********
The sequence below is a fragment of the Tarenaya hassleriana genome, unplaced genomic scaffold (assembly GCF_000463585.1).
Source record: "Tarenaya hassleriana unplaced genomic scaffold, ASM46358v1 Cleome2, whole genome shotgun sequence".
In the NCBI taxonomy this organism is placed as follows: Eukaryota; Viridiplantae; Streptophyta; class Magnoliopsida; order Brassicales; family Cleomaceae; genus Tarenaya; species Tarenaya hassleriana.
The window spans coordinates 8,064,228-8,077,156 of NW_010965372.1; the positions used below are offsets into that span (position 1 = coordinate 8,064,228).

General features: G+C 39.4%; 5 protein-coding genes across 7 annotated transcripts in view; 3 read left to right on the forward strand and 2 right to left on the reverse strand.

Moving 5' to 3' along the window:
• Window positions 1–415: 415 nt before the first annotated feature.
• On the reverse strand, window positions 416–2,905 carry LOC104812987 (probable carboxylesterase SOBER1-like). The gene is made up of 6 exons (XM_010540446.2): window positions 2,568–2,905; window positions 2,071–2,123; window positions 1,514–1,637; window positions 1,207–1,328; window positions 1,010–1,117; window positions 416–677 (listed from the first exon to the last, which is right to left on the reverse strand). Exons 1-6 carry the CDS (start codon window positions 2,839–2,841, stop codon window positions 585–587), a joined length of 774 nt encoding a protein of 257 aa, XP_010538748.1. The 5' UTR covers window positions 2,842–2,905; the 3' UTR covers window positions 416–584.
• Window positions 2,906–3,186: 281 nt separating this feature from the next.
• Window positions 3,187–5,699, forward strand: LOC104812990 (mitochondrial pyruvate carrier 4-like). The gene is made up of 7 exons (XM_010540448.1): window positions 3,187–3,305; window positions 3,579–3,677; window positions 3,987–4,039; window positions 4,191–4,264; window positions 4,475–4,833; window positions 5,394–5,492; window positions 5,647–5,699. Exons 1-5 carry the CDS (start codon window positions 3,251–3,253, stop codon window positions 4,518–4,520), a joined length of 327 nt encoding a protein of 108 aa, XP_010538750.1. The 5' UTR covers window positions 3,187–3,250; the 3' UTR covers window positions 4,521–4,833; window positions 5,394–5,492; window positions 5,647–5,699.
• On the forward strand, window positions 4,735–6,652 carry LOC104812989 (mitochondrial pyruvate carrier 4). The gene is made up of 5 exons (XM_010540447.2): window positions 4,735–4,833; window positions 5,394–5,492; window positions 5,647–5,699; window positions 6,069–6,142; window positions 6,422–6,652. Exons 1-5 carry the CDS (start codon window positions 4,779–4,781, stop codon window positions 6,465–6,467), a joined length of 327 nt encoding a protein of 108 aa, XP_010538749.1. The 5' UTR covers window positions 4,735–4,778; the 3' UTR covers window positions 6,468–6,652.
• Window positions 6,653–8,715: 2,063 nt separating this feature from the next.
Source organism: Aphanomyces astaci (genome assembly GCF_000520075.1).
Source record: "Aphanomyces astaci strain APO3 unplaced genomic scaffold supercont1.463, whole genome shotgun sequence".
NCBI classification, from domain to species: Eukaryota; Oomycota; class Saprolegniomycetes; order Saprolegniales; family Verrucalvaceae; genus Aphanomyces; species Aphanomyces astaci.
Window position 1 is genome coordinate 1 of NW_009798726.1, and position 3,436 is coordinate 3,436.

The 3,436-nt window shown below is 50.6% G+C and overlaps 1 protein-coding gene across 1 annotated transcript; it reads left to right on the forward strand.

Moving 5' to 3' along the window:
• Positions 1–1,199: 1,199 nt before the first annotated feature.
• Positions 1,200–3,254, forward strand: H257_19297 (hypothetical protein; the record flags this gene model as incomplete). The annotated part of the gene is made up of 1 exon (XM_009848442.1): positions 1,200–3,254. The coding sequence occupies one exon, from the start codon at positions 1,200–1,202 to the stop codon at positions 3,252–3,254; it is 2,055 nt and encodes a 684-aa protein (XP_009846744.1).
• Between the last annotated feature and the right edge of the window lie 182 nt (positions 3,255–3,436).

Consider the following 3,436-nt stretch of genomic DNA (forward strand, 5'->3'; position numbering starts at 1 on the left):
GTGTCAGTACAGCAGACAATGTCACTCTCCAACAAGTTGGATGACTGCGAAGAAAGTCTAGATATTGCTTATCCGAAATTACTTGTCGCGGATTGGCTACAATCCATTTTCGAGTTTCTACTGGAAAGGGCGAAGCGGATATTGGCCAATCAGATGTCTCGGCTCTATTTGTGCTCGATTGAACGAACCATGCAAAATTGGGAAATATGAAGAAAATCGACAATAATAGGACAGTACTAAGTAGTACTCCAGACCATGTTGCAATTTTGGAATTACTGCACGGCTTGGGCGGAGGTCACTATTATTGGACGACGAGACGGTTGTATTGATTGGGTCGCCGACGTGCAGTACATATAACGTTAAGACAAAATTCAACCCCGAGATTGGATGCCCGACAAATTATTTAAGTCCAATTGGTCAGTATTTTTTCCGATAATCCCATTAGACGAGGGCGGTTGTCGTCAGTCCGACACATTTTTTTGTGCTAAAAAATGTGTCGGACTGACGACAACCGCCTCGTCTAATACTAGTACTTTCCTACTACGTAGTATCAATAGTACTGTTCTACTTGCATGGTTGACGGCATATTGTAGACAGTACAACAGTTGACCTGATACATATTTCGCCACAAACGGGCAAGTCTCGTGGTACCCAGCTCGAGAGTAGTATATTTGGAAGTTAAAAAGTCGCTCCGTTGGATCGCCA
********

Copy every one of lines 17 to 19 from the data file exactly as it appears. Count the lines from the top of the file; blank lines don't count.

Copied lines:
The 3,436-nt window shown below is 50.6% G+C and overlaps 1 protein-coding gene across 1 annotated transcript; it reads left to right on the forward strand.

Moving 5' to 3' along the window:
• Positions 1–1,199: 1,199 nt before the first annotated feature.